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Compressed Air Car

  1. Dec 30, 2004 #1
    I'm building a compressed air car that will move a 70 kg person and I'm wondering how far it can go off a 135 PSI tank with 10 gallons. The vehicle should have a mass of at most 80 kg and I'm trying to figure out how to do calculations with a coefficent of friction of 0.5. Can anyone help me figure out how far I can propel this vehicle?
  2. jcsd
  3. Jan 1, 2005 #2

    Andrew Mason

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    Another way of asking this question is: how much work can a 135 psi, 10 gallon volume of air do at an ambient 1 atmosphere pressure?

    The first law of thermodynamics (conservation of energy) says that the amount of work you done by a gas:
    [tex]Work = \int Fdl = \int (F/A)(A dl) = \int Pdv[/tex]
    is equal to the heat energy added ([itex]\Delta Q[/itex]) - change in internal energy of the gas (PV).

    As the gas expands, it will pick up heat from the environment and remain at the ambient temperature. So the change in internal energy of the gas will be zero.

    The relationship between PV and temperature is PV = nRT or P=nrT/V, where n is number of moles of gas, R is the gas constant and T is the temperature (in Kelvin).

    [tex]Work = \int_i^f Pdv = nR\int_i^f \frac{T}{V}dv[/tex]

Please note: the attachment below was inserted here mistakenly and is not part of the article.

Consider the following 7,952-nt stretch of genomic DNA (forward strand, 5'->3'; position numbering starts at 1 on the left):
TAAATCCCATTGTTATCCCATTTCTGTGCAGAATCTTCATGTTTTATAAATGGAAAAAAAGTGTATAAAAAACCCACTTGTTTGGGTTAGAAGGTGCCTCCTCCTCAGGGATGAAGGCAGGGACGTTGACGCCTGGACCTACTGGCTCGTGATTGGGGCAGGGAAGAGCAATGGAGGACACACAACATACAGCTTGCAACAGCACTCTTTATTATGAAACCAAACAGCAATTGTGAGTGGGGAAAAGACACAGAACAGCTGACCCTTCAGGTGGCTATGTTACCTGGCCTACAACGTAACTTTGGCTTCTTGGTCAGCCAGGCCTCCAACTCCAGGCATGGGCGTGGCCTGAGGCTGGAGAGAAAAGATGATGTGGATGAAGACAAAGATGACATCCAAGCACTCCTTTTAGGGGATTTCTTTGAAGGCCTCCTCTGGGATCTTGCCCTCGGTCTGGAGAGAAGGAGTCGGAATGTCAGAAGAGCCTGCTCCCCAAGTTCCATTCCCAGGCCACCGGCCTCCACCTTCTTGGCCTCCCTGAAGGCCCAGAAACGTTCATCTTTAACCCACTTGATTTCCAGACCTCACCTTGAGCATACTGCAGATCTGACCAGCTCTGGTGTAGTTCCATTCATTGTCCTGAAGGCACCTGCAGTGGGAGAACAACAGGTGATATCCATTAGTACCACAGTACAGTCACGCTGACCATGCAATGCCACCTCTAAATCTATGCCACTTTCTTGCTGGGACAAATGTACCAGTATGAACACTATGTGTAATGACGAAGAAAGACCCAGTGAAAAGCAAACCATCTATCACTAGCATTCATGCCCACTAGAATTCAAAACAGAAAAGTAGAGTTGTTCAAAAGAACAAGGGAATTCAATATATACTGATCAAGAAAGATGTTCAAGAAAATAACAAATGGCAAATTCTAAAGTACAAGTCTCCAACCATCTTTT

At constant temperature, nRT is constant so [itex]nRT = P_iV_i[/itex]. So:
    [tex]Work = P_iV_i\int_i^f \frac{1}{V}dv = P_iV_i ln\frac{V_f}{V_i}[/tex]

    Now let's do your problem. First, let's convert to MKS. Life is to short to work in psi and gallons. 10 gallon = 37.84 l = .03784 m^3; 135 psi = 9.5 kg/cm^2 = 9.3E5 Pa(N/m^2)
    P_i = 9.3E5 Pa
    P_f = 1E5Pa
    V_i = .03784 m^3
    v_f/v_i = P_i/P_f = 9.3

    Work = 9.3E5 x .03784 ln(9.3) = 3.52E4 x 2.23 = 7.85E4 J.

    That is the amount of work that the compressed air is capable of doing. To work out how far that will move you, with a normal force of 80 kg (800 N) and a coefficient of friction of .5 (why is it so high - don't you have wheels?) you will have about 400 N force of friction, so you will consume 400 J/m. So you could go about 200 m., assuming your car was 100 percent efficient in converting compressed air energy into useable work. But I would first check your friction figure.

  4. Jan 2, 2005 #3
    Im just wondering, Unknown2x, are you going to fill that half with water, because if it has water it tends to propel it much further than using just raw air (based on practical water rocket work). How would you work out the physics for that if it has water in it?
    Thanks :)
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